When Adam Peaty touched home to win gold in the 100m breaststroke, it wasn’t just a momentous occasion for him, it was also a landmark for his coach of six years, Mel Marshall.
Peaty has been coached by Marshall since 2009 when he walked through the doors of the City of Derby club and the pair have never looked back. With less than one year until the Rio 2016 Olympic Games, Peaty now holds the world, European and Commonwealth titles – as well as the world record in the 100m breaststroke.
“I’m incredibly proud of him,” admits the two-time Olympian. “I’ll never get this feeling again. I’ve coached him from the age of 14, so as much as I’m keeping a calm head on everything, I’m really enjoying this process.”
Marshall retired from swimming after the Beijing 2008 Olympic Games and embarked upon a career as a coach. A graduate of UK Sport’s Elite Coaching Apprenticeship Programme (ECAP), Marshall says she is enjoying the journey with Peaty.
“I left elite sport seven years ago, I’ve been desperate to be back and he allows me to do that. He’s amazing, it’s not very often that you have your standards matched, and we are completely matched on our work ethics, our morals, fair play, everything, and that’s rare to find.”
Despite the unprecedented success achieved by British Swimming at the World Championships, Marshall says she wasn’t surprised to see the team do so well.
“There’s a lot of good things going on in swimming at the moment, I’ve been involved with international swimming for a long time but it just feels right, in terms of the leadership, the communication, the coaching, the atmosphere just feels cool, calm and collected and together it feels like we’re able to deliver.”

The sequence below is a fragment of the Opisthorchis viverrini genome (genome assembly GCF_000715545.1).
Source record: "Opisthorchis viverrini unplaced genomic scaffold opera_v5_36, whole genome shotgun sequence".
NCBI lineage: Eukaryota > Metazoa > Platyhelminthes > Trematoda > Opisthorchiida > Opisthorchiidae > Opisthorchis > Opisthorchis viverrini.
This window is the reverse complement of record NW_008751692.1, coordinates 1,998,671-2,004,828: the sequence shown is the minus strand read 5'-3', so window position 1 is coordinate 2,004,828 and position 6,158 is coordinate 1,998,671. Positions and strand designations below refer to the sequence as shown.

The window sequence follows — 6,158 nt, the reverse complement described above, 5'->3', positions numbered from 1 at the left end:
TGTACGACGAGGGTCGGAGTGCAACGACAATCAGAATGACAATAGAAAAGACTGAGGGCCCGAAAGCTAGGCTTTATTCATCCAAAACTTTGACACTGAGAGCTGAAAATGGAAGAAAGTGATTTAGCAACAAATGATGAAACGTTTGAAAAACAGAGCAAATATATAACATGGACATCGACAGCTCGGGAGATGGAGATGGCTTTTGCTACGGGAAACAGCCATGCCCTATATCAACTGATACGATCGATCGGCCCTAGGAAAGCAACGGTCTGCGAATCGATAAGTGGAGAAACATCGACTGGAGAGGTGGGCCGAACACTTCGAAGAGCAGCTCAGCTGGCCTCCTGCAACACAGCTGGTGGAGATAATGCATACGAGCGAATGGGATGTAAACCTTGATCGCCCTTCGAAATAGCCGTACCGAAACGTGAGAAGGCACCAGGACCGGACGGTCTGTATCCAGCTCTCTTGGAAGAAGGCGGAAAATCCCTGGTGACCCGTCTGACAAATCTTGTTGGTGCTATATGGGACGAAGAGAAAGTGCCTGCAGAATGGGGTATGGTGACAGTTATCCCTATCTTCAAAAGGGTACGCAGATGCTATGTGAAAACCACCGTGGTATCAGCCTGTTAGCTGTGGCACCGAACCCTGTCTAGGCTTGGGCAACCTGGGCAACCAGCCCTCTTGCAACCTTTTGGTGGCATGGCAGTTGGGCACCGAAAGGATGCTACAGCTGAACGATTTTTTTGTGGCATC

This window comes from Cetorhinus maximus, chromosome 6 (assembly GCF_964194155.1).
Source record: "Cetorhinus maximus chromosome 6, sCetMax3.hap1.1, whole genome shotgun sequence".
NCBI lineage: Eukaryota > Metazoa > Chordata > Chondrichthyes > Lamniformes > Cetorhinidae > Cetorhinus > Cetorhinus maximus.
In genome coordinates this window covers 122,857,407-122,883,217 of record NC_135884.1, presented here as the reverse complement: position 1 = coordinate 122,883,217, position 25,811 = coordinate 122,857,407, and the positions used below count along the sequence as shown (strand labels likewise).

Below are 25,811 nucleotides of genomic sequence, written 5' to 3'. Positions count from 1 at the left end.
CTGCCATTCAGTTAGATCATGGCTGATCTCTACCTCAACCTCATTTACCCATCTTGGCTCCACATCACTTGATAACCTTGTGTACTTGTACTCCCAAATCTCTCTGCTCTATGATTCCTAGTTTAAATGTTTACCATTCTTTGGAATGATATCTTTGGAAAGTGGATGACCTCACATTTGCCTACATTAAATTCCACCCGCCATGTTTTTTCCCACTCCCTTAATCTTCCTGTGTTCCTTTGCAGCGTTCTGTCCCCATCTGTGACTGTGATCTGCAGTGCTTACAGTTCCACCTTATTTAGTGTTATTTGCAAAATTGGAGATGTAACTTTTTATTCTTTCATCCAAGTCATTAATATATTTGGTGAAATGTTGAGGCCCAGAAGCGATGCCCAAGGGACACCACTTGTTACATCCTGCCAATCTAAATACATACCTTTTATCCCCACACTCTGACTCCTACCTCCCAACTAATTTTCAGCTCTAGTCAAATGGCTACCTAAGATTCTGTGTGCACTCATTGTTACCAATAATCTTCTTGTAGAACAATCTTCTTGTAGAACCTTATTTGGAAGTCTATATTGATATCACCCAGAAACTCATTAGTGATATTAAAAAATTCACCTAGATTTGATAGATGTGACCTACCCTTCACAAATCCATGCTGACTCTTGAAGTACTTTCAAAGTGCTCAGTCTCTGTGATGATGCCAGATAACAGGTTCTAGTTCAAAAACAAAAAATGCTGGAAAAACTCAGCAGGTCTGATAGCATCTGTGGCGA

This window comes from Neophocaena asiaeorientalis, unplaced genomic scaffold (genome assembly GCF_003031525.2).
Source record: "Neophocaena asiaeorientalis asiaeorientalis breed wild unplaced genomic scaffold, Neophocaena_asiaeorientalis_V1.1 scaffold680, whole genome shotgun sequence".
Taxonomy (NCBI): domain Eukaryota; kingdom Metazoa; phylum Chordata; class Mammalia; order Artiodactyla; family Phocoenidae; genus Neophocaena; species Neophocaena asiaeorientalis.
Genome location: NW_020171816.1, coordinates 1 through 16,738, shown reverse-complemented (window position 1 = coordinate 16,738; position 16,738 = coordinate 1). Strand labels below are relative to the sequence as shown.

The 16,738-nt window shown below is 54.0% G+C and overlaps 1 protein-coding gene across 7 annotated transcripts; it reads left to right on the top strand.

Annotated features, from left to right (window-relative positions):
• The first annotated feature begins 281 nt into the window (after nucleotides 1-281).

Marshall was in Kazan at the World Championships as a team coach, rather than Peaty’s personal coach and confessed that watching her athletes race is “agony”.
“You want it to be over,” she said. “You just want them to do what you know they’re capable of doing. It’s an internal agony and an external display of calm, hopefully!”
Kazan was the next step in Marshall’s development as a coach as she looks to keep improving and learning after graduating from ECAP.
“I’ll come away from this knowing that Adam got a good result, but I’ve got to reflect on my performance so I’ll ask Adam and others for feedback. You’ve got to make sure you’re still improving.
“ECAP really helped me with that, so I go away from every meet and every session even, reflecting on what went well, and what didn’t go so well, and how I can make it better.”
Following a tough season Marshall and Peaty are now both taking a well-earned rest before getting back in the pool.
“It’s been a really long season, following on from the Europeans and Commonwealths last year, so it’s really important for both of us to take a few weeks to refresh, so that when we go into that Rio cycle, we’re ready.”
With Rio 2016 on the horizon, Marshall is ensuring both Peaty and herself keep their feet on the ground as they look to add to their success.
“It’s about making sure we realise that we have to train hard and there’s a meet at the end of the year, and that’s our process, it doesn’t change because it’s an Olympic Games. We’ve just got to train as hard as we can and as smart as we can, and then make sure we’re in the right shape physically and mentally to go out there and do what we know we can do.”
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